Ethics and health promotion practice: Exploring attitudes and practices in Western Australian health organisations
|dc.identifier.citation||Reilly, T. and Crawford, G. and Lobo, R. and Leavy, J. and Jancey, J. 2016. Ethics and health promotion practice: Exploring attitudes and practices in Western Australian health organisations. Health Promotion Journal of Australia. 27 (1): pp. 54-60.|
Issue addressed: Evidence-informed practice underpinned by ethics is fundamental to developing the science of health promotion. Knowledge and application of ethical principles are competencies required for health promotion practice. However, these competencies are often inconsistently understood and applied. This research explored attitudes, practices, enablers and barriers related to ethics in practice in Western Australian health organisations. Methods: Semistructured, in-depth interviews were conducted with 10 health promotion practitioners, purposefully selected to provide a cross-section of government and non-government organisations. Interviews were recorded, transcribed and then themed. Results: The majority of participants reported consideration of ethics in their practice; however, only half reported seeking Human Research Ethics Committee (HREC) approval for projects in the past 12 months. Enablers identified as supporting ethics in practice and disseminating findings included: support preparing ethics applications; resources and training about ethical practice; ability to access HRECs for ethics approval; and a supportive organisational culture. Barriers included: limited time; insufficient resourcing and capacity; ethics approval not seen as part of core business; and concerns about academic writing. Conclusion: The majority of participants were aware of the importance of ethics in practice and the dissemination of findings. However, participants reported barriers to engaging in formal ethics processes and to publishing findings. So what?: Alignment of evidence-informed and ethics-based practice is critical. Resources and information about ethics may be required to support practice and encourage dissemination of findings, including in the peer-reviewed literature. Investigating the role of community-based ethics boards may be valuable to bridging the ethics-evidence gap.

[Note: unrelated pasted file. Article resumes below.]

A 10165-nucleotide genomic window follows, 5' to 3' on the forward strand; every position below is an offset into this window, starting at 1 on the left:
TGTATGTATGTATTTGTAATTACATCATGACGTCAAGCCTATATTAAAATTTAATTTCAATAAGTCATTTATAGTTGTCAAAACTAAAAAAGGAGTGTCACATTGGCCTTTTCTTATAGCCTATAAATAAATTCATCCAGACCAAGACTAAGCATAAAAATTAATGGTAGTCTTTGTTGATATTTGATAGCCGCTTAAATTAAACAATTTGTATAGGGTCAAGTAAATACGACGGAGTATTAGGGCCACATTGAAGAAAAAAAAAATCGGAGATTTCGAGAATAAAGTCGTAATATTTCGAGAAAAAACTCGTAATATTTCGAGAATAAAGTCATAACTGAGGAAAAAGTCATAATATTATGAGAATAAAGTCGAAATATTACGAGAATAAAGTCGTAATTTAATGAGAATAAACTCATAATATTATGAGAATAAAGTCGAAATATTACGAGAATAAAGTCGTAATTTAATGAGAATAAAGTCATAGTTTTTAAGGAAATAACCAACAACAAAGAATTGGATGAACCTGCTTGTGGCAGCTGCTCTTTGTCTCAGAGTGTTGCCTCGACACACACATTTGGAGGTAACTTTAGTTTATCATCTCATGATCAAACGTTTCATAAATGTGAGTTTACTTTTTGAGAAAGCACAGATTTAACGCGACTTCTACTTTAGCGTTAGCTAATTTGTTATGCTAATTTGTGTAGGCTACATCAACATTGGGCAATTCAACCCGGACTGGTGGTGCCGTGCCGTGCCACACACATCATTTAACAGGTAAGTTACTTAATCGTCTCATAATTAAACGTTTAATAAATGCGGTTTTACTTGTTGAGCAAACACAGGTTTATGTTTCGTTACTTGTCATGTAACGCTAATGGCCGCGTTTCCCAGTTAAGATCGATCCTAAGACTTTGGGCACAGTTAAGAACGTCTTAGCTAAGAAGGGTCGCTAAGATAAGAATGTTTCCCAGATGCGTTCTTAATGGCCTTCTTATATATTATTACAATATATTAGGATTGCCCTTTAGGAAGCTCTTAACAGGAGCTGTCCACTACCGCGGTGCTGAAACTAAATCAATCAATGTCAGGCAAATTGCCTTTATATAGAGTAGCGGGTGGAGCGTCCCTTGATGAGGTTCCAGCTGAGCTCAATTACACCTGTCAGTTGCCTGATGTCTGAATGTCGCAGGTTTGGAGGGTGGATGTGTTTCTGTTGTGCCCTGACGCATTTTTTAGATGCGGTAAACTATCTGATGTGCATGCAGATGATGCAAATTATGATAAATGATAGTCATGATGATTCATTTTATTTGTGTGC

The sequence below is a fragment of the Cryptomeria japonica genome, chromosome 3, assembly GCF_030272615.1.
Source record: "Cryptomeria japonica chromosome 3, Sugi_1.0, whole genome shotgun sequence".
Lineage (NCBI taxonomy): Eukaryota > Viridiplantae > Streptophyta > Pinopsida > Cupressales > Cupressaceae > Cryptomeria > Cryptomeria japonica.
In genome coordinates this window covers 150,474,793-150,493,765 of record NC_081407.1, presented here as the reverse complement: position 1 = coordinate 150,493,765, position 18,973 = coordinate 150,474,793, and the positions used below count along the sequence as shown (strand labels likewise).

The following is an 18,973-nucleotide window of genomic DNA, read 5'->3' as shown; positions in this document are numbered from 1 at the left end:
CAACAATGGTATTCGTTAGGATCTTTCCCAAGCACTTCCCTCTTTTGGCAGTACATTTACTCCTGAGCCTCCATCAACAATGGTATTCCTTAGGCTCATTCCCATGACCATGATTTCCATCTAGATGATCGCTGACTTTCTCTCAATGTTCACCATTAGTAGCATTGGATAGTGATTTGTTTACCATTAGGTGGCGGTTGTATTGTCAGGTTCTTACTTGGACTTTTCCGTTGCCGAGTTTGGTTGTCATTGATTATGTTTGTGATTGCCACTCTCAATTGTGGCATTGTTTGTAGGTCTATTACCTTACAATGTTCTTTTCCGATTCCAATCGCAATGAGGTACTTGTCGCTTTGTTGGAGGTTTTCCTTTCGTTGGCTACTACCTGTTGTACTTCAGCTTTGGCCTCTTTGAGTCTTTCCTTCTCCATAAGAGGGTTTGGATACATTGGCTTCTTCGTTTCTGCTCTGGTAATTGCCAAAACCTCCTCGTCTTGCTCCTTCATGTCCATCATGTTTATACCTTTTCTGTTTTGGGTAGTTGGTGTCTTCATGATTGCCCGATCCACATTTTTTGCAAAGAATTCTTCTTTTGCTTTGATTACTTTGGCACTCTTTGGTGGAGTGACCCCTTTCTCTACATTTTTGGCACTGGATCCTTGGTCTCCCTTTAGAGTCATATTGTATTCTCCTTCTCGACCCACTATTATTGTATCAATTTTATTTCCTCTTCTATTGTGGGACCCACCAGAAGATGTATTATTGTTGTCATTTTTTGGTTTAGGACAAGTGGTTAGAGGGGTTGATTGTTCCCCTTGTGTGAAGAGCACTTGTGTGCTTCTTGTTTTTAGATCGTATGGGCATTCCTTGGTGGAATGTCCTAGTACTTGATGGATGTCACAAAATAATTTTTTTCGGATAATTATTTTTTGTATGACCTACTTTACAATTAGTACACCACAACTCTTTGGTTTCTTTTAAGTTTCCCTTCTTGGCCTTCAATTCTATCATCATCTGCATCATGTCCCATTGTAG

|dc.publisher||Australian Health Promotion Association|
|dc.title||Ethics and health promotion practice: Exploring attitudes and practices in Western Australian health organisations|
|dcterms.source.title||Health Promotion Journal of Australia|
|curtin.department||School of Public Health|
|curtin.accessStatus||Fulltext not available|
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